Squegging is a radio engineering term. It is the abbreviation of self-quenching. A squegging or self-blocking oscillator produces an intermittent or changing output signal. Wildlife tags for birds and little mammals use squegging oscillators. The Armstrong super-regenerative radio receiver uses a self-blocking oscillator, too. The receiver sensitivity rises while the oscillation builds up. The oscillation stops when the operation point no longer fulfills the Barkhausen stability criterion. The blocking oscillator recovers to the initial state and the cycle starts again. The receive frequency of the Armstrong Super-Regenerative receiver was some hundred kilo Hertz. The self-quenching frequency was ten kilohertz, just above the highest audio frequency the headphone could reproduce.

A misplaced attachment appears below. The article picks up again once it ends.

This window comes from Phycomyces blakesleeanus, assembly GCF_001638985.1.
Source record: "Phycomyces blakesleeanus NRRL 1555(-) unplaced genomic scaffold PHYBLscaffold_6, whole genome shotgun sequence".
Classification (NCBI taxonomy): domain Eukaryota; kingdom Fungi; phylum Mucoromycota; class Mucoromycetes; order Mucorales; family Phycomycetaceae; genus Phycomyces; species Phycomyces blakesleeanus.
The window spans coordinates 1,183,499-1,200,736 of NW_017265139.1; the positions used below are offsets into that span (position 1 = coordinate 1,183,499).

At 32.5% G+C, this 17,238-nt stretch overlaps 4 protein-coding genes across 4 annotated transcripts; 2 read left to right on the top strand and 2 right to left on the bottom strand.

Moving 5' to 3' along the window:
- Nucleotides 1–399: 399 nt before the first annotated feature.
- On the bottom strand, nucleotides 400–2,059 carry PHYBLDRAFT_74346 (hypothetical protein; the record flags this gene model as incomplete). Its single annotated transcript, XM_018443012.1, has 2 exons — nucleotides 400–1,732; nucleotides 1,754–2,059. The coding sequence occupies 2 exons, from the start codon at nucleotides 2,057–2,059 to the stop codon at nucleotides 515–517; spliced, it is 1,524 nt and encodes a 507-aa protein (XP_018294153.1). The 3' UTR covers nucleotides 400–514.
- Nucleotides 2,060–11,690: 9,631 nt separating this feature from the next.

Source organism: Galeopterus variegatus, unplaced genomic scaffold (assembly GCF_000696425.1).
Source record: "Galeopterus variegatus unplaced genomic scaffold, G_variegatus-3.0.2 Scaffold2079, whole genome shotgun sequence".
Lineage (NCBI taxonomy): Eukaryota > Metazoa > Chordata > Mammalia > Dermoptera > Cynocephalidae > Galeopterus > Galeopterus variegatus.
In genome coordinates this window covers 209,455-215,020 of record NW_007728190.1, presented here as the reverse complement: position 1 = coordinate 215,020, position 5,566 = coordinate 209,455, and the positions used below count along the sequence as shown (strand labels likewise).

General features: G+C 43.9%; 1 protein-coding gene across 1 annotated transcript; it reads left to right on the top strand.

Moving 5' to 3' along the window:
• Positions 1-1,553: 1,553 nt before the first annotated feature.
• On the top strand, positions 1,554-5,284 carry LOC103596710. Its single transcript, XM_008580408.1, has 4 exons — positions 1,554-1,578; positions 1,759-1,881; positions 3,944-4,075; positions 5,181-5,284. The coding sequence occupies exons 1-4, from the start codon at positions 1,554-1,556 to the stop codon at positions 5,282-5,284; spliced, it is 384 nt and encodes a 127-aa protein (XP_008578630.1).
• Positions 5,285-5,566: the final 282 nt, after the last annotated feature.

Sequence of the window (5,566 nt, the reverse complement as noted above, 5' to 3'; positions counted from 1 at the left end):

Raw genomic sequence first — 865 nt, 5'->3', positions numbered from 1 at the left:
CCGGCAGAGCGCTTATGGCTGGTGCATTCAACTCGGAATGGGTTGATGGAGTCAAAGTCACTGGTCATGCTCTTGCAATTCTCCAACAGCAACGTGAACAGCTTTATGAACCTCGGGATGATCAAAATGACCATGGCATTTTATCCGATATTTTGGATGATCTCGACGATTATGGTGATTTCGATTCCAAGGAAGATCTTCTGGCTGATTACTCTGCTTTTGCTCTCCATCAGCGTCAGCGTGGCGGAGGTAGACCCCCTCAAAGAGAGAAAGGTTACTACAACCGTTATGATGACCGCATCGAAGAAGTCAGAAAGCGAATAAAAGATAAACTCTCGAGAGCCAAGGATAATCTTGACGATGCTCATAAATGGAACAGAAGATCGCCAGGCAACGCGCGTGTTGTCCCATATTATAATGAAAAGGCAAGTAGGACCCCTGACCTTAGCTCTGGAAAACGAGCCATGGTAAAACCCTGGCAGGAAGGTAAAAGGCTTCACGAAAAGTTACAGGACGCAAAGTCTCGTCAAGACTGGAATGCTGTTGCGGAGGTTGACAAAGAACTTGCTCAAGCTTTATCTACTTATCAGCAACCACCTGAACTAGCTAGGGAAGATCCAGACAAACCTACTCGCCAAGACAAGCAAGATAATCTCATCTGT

Squegging is an oscillation that builds up and dies down with a much longer time constant than the fundamental frequency of the oscillation. A self-quenching oscillator circuit oscillates at two or more frequencies at the same time.
In an audio amplifier, all forms of oscillation are generally unwanted. Poor design and layout can sometimes lead to squegging in such an amplifier. As always, this arises from a combination of supersonic and low frequency oscillations. Poor layout or poor shielding leads to high-frequency (supersonic) oscillations where the output has been coupled back to the input, especially if the input and output cables are run together for a distance. The high-frequency oscillations cause heavy currents in the output stages and, with poor power supply decoupling, these upset the input stage biasing and disrupt the supersonic oscillations. Squegging then arises. Squegging in audio amplifiers is commonly called motorboating because it sounds in the loudspeaker like a single-cylinder, two-stroke outboard motor at low revs.